In 1889 American born, Florence Maybrick at the age of just 27 was charged with the murder of her husband following his death in their home town in Liverpool. She was subsequently convicted and sentenced to death.
Her case attraction considerable attention with extensive newspaper coverage both across the UK and also in the United States.
Reports in The Penny Illustrated included drawings of the ‘exceedingly comely and graceful’ Florence Maybrick in full veil reading her statement from the dock. There were also pictures of the family home, of the late James Maybrick, the Maybrick children, Mr Brierley, the trial lawyers and Judge Stephen. It all made for a good read!
A few voices were raised in support of the verdict against Mrs Maybrick but these were drowned out by the voices of those who believed she was being condemned on the basis of her immorality – she was said to have had an affair with another Liverpool businessman, Mr Alfred Brierley, and to have booked into a London hotel with him – rather than on any firm evidence that she had set out to murder her abusive, hypochondriacal and much older husband James.
Letters questioning the legal strength of the case against Florence Maybrick dominated national and local newspapers. And ‘ARSENICUM’ raised the possibility that other women could place themselves at risk of being accused of murder simply by miscalculating the dose of what was then considered a perfectly legitimate tonic or even by wearing contaminated clothing.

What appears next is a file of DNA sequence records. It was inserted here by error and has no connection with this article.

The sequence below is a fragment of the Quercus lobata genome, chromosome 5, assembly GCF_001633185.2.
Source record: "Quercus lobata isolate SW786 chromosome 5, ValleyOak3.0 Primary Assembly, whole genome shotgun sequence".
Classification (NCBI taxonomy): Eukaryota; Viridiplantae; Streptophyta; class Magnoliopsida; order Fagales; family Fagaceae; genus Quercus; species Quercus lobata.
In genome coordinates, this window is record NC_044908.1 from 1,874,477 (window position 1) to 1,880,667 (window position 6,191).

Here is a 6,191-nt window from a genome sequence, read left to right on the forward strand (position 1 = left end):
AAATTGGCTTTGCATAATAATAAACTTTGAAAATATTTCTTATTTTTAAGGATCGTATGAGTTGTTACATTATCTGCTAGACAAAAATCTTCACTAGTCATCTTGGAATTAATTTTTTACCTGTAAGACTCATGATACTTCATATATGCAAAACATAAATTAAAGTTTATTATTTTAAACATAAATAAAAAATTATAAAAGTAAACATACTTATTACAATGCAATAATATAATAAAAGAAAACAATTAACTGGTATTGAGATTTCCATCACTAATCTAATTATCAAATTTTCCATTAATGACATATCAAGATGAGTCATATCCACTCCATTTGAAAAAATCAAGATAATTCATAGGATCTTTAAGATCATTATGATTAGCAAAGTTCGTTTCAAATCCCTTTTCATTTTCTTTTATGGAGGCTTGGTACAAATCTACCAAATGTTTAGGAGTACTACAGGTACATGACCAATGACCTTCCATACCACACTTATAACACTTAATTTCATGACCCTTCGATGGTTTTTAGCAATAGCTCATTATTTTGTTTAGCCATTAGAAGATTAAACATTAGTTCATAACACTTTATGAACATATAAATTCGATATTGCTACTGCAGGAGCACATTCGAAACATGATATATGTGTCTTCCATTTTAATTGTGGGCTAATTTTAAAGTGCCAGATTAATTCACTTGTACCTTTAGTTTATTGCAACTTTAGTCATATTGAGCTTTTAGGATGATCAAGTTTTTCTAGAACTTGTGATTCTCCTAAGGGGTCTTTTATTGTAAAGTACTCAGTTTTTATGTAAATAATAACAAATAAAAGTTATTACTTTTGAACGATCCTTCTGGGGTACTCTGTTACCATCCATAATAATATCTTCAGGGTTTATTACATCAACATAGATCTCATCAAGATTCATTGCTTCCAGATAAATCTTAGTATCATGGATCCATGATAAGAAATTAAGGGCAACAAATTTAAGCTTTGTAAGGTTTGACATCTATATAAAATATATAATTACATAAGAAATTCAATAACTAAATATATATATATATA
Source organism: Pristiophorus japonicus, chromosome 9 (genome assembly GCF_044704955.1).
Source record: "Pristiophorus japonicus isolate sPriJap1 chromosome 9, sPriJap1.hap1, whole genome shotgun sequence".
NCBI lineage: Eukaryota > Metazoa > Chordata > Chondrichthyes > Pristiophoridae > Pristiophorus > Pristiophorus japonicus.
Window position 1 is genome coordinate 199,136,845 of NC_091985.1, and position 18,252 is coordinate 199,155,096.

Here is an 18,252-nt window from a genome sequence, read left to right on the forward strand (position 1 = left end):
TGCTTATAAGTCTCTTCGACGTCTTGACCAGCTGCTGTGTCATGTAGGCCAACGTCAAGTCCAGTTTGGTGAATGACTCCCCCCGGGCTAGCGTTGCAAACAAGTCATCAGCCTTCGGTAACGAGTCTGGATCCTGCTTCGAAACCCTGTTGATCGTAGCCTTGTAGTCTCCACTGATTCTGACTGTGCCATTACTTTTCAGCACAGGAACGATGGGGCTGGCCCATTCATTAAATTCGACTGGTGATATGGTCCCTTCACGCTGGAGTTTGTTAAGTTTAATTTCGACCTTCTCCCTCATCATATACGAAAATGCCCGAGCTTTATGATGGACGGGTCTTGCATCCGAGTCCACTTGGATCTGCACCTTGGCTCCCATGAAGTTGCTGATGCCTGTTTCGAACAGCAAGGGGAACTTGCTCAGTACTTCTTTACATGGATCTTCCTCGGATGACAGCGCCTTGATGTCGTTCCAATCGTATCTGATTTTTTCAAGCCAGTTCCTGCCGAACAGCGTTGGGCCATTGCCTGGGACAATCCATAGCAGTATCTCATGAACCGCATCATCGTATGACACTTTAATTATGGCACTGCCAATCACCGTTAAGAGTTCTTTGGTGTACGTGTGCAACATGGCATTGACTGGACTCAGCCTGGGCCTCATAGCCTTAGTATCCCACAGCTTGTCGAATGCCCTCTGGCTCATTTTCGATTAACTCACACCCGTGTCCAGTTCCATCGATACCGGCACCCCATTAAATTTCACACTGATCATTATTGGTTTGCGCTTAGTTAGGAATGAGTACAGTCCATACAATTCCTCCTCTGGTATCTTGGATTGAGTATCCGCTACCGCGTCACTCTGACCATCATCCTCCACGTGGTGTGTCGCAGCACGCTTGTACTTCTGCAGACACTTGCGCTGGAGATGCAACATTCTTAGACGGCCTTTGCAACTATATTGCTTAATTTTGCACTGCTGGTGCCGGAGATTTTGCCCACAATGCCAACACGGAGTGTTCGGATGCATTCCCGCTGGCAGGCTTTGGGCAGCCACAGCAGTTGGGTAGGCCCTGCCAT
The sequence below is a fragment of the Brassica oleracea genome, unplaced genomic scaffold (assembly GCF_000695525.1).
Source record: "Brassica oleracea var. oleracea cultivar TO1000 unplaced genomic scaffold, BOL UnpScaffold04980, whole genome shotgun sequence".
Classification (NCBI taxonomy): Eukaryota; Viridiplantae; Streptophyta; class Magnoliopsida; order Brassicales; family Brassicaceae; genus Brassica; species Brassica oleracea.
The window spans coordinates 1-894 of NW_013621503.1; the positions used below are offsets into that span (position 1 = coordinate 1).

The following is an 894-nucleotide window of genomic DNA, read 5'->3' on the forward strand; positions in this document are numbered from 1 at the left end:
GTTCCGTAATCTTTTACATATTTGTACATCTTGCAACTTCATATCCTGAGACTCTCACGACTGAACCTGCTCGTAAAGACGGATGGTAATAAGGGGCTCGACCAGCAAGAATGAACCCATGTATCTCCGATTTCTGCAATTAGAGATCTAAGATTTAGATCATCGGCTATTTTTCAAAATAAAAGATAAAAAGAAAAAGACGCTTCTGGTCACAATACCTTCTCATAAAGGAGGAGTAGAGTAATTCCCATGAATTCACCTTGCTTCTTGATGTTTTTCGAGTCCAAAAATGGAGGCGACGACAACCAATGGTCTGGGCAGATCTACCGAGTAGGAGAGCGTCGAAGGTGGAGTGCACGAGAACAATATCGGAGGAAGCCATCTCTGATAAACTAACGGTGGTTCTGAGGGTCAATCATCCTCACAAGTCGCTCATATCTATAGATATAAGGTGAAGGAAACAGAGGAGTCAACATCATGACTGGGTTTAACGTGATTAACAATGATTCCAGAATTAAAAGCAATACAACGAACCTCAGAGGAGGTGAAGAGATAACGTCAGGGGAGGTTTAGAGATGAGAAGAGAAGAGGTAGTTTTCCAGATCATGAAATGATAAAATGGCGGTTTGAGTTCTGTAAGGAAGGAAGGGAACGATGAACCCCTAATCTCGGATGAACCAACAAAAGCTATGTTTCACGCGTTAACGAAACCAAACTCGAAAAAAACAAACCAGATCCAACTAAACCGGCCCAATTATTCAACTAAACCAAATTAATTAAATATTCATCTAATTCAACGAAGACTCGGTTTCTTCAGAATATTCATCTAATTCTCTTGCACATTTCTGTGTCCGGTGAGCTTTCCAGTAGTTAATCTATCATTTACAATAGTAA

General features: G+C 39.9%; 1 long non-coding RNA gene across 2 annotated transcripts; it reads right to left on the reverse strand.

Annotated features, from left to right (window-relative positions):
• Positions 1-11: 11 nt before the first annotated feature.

Following this public outcry and in response to mass meetings and petitions demanding a reprieve, she was saved from the gallows at the last hour – the workmen had already started building the scaffold.
Her death sentence was changed to that of a life sentence and Mrs Maybrick spent 14 years in prison. On her release she returned to America, where she went on to live a reclusive life in Connecticut, tragically never seeing her children again. She died alone and destitute in 1941.
According to reports among the very few possessions she left behind was a tattered old bible in which, tucked between its pages, were directions for soaking flypapers for use as a beauty treatment.
To read more on the Florence Maybrick story see Kate Colquhoun’s book ‘Did She Kill Him? A Victorian Tale of Deception, Adultery & Arsenic’.
 Penny Illustrated, August 17th 1889, Issue 1473.
 Daily News August 12 1889